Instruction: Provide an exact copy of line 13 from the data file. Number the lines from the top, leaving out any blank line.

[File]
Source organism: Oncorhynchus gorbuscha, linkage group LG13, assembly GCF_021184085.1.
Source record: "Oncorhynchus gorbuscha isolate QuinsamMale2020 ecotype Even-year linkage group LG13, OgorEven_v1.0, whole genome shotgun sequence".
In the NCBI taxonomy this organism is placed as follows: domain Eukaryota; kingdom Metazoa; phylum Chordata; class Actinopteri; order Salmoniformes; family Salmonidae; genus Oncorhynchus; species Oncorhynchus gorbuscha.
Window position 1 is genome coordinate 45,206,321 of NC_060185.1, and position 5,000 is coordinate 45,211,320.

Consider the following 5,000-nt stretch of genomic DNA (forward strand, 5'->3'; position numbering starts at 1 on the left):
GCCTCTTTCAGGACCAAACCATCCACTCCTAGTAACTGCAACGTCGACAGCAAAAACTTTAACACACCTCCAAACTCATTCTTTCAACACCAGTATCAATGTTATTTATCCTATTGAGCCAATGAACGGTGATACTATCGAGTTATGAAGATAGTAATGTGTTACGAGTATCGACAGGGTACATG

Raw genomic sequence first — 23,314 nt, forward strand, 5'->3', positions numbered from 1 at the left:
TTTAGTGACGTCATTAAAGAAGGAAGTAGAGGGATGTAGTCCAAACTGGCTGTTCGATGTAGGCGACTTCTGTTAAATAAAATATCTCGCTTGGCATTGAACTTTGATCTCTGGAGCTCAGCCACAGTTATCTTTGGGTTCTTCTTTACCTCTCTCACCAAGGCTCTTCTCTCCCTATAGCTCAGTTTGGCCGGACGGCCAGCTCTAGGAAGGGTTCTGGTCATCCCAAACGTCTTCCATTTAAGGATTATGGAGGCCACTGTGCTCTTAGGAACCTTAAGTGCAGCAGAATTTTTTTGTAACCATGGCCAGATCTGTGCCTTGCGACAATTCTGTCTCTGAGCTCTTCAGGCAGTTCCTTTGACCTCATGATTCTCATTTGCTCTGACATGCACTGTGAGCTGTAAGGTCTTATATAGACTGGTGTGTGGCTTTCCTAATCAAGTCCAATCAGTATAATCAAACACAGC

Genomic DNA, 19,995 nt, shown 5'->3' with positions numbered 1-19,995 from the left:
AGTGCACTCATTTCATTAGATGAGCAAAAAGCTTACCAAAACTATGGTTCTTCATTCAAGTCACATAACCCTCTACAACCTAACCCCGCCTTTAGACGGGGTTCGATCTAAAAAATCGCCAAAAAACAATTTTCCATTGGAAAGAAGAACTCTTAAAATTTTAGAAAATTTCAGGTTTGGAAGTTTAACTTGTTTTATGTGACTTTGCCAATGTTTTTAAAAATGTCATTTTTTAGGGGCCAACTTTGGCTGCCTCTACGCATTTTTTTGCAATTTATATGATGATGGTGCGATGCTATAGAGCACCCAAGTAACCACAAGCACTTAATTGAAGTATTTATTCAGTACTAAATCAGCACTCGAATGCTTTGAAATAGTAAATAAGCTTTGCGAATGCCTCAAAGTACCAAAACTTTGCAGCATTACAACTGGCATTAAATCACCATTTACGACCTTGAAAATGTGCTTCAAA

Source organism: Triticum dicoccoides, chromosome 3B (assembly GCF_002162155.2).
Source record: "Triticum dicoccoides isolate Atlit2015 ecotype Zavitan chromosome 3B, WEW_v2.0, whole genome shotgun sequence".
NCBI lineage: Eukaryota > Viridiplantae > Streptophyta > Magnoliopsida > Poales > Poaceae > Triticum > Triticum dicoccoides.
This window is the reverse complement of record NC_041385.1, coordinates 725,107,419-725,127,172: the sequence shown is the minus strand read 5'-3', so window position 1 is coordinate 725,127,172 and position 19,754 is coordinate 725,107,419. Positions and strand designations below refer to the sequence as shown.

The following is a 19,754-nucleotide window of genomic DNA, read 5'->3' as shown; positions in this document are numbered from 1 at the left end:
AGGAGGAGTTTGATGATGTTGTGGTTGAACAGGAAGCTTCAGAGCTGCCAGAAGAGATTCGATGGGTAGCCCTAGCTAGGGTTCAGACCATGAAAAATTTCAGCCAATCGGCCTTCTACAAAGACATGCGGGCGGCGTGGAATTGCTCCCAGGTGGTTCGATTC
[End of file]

NCBI lineage: Eukaryota > Viridiplantae > Streptophyta > Magnoliopsida > Poales > Poaceae > Triticum > Triticum dicoccoides.